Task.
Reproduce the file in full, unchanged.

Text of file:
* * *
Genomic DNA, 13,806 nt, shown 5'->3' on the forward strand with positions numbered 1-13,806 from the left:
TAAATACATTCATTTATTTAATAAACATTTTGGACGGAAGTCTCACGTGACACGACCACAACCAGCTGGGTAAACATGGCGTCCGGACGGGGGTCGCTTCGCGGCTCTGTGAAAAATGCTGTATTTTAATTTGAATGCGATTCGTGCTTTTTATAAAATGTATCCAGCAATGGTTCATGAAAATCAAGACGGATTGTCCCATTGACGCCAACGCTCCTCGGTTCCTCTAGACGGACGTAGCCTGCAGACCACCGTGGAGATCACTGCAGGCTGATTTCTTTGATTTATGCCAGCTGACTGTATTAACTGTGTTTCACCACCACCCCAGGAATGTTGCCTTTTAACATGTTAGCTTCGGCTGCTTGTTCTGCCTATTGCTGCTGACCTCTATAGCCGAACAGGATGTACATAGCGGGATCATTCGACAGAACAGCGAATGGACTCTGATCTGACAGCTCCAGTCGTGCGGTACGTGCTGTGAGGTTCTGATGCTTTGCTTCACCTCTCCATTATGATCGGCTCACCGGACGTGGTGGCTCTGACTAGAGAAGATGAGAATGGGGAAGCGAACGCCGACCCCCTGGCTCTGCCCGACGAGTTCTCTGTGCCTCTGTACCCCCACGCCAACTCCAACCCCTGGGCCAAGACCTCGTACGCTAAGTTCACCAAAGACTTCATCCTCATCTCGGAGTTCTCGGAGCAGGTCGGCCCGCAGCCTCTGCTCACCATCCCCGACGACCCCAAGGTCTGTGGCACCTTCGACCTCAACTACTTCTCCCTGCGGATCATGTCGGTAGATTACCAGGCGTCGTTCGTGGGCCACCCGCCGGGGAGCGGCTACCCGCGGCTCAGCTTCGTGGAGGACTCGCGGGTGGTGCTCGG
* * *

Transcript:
Genomic DNA, 13,806 nt, shown 5'->3' on the forward strand with positions numbered 1-13,806 from the left:
TAAATACATTCATTTATTTAATAAACATTTTGGACGGAAGTCTCACGTGACACGACCACAACCAGCTGGGTAAACATGGCGTCCGGACGGGGGTCGCTTCGCGGCTCTGTGAAAAATGCTGTATTTTAATTTGAATGCGATTCGTGCTTTTTATAAAATGTATCCAGCAATGGTTCATGAAAATCAAGACGGATTGTCCCATTGACGCCAACGCTCCTCGGTTCCTCTAGACGGACGTAGCCTGCAGACCACCGTGGAGATCACTGCAGGCTGATTTCTTTGATTTATGCCAGCTGACTGTATTAACTGTGTTTCACCACCACCCCAGGAATGTTGCCTTTTAACATGTTAGCTTCGGCTGCTTGTTCTGCCTATTGCTGCTGACCTCTATAGCCGAACAGGATGTACATAGCGGGATCATTCGACAGAACAGCGAATGGACTCTGATCTGACAGCTCCAGTCGTGCGGTACGTGCTGTGAGGTTCTGATGCTTTGCTTCACCTCTCCATTATGATCGGCTCACCGGACGTGGTGGCTCTGACTAGAGAAGATGAGAATGGGGAAGCGAACGCCGACCCCCTGGCTCTGCCCGACGAGTTCTCTGTGCCTCTGTACCCCCACGCCAACTCCAACCCCTGGGCCAAGACCTCGTACGCTAAGTTCACCAAAGACTTCATCCTCATCTCGGAGTTCTCGGAGCAGGTCGGCCCGCAGCCTCTGCTCACCATCCCCGACGACCCCAAGGTCTGTGGCACCTTCGACCTCAACTACTTCTCCCTGCGGATCATGTCGGTAGATTACCAGGCGTCGTTCGTGGGCCACCCGCCGGGGAGCGGCTACCCGCGGCTCAGCTTCGTGGAGGACTCGCGGGTGGTGCTCGG